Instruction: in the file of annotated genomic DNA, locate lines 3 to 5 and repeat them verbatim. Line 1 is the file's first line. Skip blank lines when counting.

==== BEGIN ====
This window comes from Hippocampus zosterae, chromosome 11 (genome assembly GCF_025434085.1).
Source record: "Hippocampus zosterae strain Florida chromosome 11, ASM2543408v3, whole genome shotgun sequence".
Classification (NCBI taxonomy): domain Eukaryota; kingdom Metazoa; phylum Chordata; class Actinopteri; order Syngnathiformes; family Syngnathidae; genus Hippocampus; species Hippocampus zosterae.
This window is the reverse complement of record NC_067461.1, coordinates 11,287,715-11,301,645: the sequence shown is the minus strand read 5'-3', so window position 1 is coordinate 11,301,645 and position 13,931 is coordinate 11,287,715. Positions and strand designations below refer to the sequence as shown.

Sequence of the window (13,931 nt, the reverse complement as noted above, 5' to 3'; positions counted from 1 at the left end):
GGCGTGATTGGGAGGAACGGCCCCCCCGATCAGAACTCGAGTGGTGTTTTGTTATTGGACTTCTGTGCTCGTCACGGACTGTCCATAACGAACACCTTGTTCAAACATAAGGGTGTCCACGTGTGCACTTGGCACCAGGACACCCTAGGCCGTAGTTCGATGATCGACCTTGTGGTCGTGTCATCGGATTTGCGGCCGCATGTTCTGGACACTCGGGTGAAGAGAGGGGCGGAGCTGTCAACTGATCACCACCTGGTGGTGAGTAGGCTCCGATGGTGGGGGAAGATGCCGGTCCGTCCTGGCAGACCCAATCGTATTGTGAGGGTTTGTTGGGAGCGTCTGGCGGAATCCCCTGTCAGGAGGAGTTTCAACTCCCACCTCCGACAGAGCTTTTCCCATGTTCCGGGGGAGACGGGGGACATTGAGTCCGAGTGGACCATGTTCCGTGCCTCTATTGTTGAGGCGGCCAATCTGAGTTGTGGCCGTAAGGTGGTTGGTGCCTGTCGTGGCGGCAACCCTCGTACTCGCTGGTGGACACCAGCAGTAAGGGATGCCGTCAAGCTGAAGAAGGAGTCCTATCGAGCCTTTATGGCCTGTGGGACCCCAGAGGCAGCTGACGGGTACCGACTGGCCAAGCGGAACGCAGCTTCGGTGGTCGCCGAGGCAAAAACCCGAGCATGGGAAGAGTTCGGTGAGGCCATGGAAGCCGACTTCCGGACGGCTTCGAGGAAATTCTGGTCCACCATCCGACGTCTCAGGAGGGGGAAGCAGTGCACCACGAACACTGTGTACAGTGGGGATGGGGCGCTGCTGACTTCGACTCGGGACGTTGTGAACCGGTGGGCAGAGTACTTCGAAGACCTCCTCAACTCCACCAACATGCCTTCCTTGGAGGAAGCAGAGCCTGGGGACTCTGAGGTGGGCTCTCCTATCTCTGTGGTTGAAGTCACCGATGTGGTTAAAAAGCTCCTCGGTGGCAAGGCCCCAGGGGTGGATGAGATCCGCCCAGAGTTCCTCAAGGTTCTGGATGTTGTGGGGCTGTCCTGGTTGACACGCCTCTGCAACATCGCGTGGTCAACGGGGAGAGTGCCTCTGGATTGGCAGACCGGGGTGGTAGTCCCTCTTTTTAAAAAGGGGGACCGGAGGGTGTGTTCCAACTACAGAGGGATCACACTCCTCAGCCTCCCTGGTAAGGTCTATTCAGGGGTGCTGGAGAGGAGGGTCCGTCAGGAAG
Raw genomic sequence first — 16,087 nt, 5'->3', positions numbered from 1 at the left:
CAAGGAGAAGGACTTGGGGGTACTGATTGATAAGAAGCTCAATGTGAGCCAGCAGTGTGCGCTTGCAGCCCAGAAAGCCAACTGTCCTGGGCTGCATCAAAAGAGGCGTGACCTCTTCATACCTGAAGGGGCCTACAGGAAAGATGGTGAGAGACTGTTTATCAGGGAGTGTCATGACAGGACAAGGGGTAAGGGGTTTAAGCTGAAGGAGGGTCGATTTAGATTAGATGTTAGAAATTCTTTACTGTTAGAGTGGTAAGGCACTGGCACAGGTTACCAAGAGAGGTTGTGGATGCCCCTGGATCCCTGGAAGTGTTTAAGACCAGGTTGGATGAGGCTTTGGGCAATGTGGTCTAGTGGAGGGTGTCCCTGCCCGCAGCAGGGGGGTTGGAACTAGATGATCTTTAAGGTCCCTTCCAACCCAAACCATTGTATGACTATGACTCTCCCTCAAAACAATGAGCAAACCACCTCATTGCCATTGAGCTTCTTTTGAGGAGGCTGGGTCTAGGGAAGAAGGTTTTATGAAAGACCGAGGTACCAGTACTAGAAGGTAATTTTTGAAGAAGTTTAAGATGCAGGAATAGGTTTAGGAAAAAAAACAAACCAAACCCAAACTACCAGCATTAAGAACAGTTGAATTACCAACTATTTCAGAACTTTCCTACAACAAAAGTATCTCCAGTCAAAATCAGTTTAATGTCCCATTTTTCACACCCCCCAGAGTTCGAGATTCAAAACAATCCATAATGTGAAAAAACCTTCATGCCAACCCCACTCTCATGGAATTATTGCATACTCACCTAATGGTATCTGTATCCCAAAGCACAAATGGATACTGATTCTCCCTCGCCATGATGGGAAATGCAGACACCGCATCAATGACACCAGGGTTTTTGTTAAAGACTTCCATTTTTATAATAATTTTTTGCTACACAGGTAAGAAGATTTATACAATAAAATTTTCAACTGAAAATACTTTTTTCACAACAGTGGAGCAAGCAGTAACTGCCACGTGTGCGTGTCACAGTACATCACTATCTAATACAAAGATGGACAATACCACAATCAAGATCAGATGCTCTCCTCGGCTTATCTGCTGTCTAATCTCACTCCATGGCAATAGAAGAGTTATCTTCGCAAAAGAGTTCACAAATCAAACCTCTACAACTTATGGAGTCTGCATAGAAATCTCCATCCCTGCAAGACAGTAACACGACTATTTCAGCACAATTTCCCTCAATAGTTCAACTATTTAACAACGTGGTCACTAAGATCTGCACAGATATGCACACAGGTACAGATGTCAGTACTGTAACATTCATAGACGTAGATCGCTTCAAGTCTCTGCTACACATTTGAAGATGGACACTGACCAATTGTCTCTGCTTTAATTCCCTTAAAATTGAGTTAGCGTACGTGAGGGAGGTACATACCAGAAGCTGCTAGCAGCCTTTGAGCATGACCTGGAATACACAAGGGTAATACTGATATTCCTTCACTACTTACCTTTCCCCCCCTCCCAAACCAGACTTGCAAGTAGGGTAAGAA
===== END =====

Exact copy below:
Classification (NCBI taxonomy): domain Eukaryota; kingdom Metazoa; phylum Chordata; class Actinopteri; order Syngnathiformes; family Syngnathidae; genus Hippocampus; species Hippocampus zosterae.
This window is the reverse complement of record NC_067461.1, coordinates 11,287,715-11,301,645: the sequence shown is the minus strand read 5'-3', so window position 1 is coordinate 11,301,645 and position 13,931 is coordinate 11,287,715. Positions and strand designations below refer to the sequence as shown.

Sequence of the window (13,931 nt, the reverse complement as noted above, 5' to 3'; positions counted from 1 at the left end):